U.S. government debt prices were higher Thursday morning as investors tried to gauge the likelihood of a sharp rebound ahead of a slew of economic data.
At around 4:55 a.m. ET, the yield on the benchmark 10-year Treasury note was lower at 0.6688% and the yield on the 30-year Treasury bond was down at 1.3828%. Yields move inversely to prices.
However, yields increased on the shorter duration 2-year and 5-year notes.
New jobless claims figures for last week are expected at 8:30 a.m. ET. Data published last week showed that 36.5 million Americans had filed for unemployment since the beginning of the coronavirus crisis.
Analysts polled by Reuters are expecting 2.4 million new claims, down from 2.981 million the previous week.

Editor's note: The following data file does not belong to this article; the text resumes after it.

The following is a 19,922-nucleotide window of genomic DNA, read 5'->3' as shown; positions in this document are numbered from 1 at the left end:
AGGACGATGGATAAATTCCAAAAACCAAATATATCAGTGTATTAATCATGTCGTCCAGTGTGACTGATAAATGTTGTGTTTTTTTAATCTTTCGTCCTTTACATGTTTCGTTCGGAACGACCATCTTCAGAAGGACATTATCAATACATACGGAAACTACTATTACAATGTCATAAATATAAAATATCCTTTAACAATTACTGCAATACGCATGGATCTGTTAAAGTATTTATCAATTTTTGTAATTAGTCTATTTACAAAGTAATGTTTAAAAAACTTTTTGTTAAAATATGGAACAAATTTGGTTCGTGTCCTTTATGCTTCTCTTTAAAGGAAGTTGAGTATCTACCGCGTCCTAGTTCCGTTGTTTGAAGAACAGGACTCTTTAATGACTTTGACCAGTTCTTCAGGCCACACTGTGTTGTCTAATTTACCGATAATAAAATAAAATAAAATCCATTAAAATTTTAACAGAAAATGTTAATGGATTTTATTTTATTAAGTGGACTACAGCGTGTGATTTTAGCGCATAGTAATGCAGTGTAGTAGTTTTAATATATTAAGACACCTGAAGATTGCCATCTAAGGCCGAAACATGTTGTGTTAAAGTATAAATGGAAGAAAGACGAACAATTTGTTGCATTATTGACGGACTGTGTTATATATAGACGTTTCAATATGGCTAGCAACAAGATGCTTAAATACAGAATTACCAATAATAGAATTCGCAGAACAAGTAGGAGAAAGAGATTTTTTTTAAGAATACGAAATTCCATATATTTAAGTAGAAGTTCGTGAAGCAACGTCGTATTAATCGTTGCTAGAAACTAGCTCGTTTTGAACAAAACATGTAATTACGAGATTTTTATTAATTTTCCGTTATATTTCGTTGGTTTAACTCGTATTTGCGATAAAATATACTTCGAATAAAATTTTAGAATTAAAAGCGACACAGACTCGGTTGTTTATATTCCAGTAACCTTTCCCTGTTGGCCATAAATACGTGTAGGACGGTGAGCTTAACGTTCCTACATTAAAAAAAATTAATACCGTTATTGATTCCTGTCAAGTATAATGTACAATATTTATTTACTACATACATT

Market focus is also attuned to the rate of new coronavirus infections. According to the World Health Organization (WHO), there were more than 100,000 newly reported coronavirus cases worldwide in the 24 hours leading up to its daily briefing on Wednesday evening, a record daily spike.
Of these, 45,251 were in the U.S., as states continue to gradually reopen their economies. Over 5 million cases have now been confirmed around the world.
Minutes published Wednesday from the last meeting of the Federal Reserve’s Federal Open Market Committee (FOMC) showed policymakers had deliberated over how to support the economy long-term, on a road to recovery they now expect to be longer and more difficult than initially presumed.
Flash Markit PMI (purchasing managers’ index) readings for May are expected at 9:45 a.m. ET on Thursday, before April’s existing home sales data at 10 a.m. ET.
Auctions will be held Thursday for $80 billion of 4-week Treasury bills, $70 billion of 8-week bills and $12 billion of 10-year TIPS.